Less Side Effects Of New Breast Cancer Medicine

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New drug reduces risk by 65%

The new drug Exemestane that is sold under the name Aromasin will help reduce the risk of tumors by almost 65% in post-menopausal women who are at a risk of developing breast cancer. The drug is presently used to treat breast cancer and does not have the huge side effects caused by other drugs like tamoxifen and raloxifene.Exemestane more effective

The drug Exemestane was found to reduce the risk in moderate to high-risk post-menopausal women by 65% over a period of three years. In comparison, tamoxifen reduces this risk by 50% over five years, and raloxifene is effective to reduce the risk by 38% during the same period. However, both these medications increase the risk of the dangerous uterine cancer and blood clots. Less than four percent of women who may benefit from these drugs actually use them.

Exemestane does not have the grave side effects

Dr. Paul E Goss from the Massachusetts General Hospital Cancer Center reported that the drug already used to treat breast cancer does not have the grave side effects of the other two drugs. Experts believe that the number of women choosing prophylactic therapy will increase as the drug is already used to treat breast cancer and can be prescribed for any other purpose as deemed right by the doctors.

Effect on curtailing death still unknown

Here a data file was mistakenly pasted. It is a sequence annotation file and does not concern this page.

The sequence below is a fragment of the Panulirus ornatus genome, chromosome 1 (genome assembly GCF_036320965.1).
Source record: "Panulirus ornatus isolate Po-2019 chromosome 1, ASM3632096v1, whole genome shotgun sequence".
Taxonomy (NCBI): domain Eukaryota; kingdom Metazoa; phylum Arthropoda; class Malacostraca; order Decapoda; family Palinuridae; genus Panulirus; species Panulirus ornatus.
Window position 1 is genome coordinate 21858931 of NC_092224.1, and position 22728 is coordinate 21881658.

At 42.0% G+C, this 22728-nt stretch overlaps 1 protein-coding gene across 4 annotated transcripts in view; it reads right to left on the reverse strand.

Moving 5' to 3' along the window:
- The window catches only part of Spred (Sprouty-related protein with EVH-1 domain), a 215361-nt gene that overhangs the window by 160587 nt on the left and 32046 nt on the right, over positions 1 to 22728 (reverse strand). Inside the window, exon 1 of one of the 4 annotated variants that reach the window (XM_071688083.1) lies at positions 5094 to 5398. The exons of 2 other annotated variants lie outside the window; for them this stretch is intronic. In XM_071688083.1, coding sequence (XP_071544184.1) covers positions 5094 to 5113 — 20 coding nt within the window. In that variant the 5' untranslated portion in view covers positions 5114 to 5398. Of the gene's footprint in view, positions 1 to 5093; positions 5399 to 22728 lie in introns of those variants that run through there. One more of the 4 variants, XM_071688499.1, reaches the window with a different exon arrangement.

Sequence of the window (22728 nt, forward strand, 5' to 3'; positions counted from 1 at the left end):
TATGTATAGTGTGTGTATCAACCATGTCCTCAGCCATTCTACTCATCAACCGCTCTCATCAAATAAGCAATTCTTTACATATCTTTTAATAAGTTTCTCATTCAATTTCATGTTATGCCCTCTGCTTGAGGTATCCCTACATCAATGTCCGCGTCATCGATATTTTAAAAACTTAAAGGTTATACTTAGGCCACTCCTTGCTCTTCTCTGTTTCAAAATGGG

Breast cancer is the second commonest cancer that causes death amongst American women. According to Dr. Joanne Mortimer, all these three drugs reduce the risk of cancer; however, their effectiveness in reducing the risk of death is unknown. Therefore, this is a primary reason why women choose not to use these medicines. Numerous studies show that estrogen produced within the body causes breast cancer. Tamoxifen and raloxifene bind the receptors to the surface of the breast tissue, which prevents the estrogen from being bound. In comparison, Exemestane prevents the body from producing estrogen.

Trial comprised women from USA, Canada, France and Spain

The new study comprised 4520 women from the United States, Canada, France, and Spain with an average age of 62.5 years. All the women were post-menopausal with at least one additional risk factor. Half of the women were prescribed exemestane for three years and the other half were given placebo. At the end of three years, it was found that only eleven invasive breast cancers patients were there in the first group receiving Exemestane. In comparison, there were 32 cases in the other group treated with placebo. Additionally. There were lower precancerous lesions in the first group.